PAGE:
Indian security personnel reportedly drove an armoured vehicle wildly into a crowd of protesters in Srinagar on Friday, slamming into a half-dozen people and crushing one man beneath its wheels, injuring him critically, locals said.
Officials denied the claims and said that the vehicle was surrounded by a crowd of angry young men, some of whom fell beneath the jeep-like car when they tried to pull the soldiers out and lynch them.
“It was a situation created by the crowd. We showed extreme restraint,” said Sanjay Sharma, a spokesman for the paramilitary force involved.
A police officer offered a third version. The vehicle, he said, accidentally strayed into an area crowded with protesters, then struck some people when the driver realised what had happened and tried to get quickly away.
“It was a mistake,” said the police officer, who spoke on condition of anonymity because he wasn't authorised to comment.
An AP photographer captured the horror in a series of photographs, though even he couldn't see how everything transpired.
Protesters regularly spill into the streets of Srinagar after Friday prayer services, demanding an end to New Delhi's rule over India-held Kashmir.
The protests were largely peaceful on Friday, with security forces hanging back after the previous week, when over 50 people were injured in fierce clashes.
“Police and soldiers were standing at a safe distance from the crowd, avoiding confrontation. And then from nowhere this vehicle ran into the crowd,” said resident Reyaz Ahmed.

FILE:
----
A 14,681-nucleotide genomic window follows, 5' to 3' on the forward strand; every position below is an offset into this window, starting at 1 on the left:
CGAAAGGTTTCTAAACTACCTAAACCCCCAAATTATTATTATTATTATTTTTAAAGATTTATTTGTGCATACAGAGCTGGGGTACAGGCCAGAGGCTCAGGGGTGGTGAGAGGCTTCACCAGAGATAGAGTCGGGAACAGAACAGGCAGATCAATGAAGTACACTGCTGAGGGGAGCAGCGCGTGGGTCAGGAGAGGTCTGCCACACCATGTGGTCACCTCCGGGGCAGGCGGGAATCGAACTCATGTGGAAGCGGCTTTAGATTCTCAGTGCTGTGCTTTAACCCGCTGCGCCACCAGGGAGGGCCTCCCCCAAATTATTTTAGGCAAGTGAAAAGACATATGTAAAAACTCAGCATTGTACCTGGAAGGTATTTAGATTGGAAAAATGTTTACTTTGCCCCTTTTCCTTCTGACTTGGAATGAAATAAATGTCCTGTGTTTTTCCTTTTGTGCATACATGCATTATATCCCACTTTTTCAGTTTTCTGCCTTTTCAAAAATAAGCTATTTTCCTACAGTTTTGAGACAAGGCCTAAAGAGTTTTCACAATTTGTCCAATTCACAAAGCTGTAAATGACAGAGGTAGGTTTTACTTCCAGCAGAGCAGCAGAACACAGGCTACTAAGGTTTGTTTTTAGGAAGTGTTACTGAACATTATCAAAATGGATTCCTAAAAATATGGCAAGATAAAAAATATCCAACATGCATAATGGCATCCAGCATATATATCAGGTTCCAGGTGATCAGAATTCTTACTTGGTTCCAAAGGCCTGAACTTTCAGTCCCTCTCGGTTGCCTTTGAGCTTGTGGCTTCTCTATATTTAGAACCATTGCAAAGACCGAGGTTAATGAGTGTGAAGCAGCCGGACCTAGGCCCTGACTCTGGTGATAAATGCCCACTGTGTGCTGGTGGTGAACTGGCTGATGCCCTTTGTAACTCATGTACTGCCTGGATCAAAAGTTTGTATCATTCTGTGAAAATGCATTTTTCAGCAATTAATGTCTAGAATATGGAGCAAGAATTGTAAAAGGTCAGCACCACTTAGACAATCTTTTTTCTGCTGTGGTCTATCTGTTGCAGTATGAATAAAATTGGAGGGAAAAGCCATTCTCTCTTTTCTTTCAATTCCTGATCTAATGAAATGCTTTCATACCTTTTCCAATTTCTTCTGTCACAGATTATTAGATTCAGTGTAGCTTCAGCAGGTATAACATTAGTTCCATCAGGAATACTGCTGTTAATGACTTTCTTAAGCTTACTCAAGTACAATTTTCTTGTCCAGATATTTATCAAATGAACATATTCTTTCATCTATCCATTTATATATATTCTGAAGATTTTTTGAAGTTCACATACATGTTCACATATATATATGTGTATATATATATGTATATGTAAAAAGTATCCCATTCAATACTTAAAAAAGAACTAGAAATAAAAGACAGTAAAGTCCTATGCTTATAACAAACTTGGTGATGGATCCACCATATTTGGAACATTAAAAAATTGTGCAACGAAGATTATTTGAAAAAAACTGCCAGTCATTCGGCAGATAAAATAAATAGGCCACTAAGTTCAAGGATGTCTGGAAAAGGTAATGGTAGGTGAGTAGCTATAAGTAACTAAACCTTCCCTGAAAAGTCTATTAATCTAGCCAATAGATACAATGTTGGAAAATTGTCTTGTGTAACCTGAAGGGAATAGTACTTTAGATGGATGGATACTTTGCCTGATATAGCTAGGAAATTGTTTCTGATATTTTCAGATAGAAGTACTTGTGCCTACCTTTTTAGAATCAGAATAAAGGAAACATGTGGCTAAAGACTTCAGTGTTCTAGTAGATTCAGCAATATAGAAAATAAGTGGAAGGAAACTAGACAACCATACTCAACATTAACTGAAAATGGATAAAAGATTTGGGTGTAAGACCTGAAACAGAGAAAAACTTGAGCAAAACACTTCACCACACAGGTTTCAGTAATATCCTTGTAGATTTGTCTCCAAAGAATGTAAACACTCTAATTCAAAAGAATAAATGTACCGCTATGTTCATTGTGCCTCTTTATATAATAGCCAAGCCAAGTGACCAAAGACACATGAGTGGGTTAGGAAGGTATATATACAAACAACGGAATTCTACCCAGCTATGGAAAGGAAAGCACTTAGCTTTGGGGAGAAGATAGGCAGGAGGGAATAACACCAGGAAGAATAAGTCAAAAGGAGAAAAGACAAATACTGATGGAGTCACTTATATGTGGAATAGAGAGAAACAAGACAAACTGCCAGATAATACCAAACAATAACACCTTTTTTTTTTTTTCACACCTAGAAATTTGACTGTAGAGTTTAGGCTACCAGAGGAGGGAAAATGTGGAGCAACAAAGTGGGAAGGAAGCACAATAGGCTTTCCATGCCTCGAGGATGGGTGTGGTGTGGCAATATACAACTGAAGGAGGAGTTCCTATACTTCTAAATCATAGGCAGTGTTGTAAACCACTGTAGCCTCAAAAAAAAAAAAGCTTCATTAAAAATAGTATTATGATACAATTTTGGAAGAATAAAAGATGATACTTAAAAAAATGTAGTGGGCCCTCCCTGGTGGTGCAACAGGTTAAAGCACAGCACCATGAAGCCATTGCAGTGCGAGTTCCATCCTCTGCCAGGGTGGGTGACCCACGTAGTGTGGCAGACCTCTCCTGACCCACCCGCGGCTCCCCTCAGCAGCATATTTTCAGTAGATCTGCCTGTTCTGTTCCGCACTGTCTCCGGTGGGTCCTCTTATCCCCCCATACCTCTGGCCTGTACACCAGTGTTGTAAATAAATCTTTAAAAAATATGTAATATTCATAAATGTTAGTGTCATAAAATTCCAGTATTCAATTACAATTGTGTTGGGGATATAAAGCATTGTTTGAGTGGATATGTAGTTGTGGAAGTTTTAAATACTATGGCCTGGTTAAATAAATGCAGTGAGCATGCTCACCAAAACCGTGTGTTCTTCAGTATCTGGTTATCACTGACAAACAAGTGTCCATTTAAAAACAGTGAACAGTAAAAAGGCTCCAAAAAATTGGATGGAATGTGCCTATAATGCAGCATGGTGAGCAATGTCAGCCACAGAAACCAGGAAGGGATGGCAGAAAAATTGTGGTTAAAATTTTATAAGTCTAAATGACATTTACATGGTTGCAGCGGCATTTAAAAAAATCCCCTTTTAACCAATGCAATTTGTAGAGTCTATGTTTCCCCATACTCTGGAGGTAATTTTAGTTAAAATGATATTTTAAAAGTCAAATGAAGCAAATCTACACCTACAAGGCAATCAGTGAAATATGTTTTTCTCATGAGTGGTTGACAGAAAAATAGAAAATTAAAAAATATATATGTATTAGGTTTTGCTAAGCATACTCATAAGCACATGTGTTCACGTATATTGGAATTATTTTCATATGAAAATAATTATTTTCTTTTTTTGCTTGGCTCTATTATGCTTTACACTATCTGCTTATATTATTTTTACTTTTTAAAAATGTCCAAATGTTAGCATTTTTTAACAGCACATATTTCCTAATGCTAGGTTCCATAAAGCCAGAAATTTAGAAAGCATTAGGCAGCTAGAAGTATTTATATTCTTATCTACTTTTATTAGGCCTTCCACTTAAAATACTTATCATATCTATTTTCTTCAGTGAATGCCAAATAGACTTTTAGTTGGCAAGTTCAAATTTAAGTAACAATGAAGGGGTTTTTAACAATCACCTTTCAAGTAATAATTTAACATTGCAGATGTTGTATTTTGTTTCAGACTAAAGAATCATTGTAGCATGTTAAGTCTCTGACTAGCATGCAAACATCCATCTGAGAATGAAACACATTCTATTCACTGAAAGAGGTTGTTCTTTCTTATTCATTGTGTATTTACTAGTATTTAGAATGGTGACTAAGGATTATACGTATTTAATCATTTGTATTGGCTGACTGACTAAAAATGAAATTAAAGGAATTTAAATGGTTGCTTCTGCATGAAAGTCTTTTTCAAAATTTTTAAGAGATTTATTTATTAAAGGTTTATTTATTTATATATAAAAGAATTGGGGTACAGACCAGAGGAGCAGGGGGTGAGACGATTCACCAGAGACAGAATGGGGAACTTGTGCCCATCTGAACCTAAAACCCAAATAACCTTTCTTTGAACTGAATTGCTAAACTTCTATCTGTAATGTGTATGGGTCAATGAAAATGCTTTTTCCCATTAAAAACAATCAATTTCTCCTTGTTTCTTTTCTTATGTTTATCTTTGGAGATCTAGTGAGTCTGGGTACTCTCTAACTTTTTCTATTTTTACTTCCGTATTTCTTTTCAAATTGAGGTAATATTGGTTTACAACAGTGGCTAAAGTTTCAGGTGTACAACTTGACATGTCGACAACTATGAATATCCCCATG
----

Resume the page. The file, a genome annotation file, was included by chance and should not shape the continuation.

The vehicle rocked back and forth for about 30 seconds when one protester was caught beneath it, finally driving away from the furious crowd.
Anti-India sentiment runs deep in held Kashmir, a disputed Himalayan territory divided between nuclear-armed rivals India and Pakistan but claimed by both in its entirety.
In recent years, the Indian-held region has seen renewed suspected militant attacks and repeated public protests against Indian rule.
Separatists have been fighting Indian control since 1989, demanding that the territory be united either under Pakistani rule or as an independent country.
India accuses Pakistan of arming and training the separatist groups, a charge Pakistan denies.
Most Kashmiris support the separatists' cause while also participating in civilian street protests against Indian control.
Nearly 70,000 people have been killed in the uprising and the ensuing Indian military crackdown.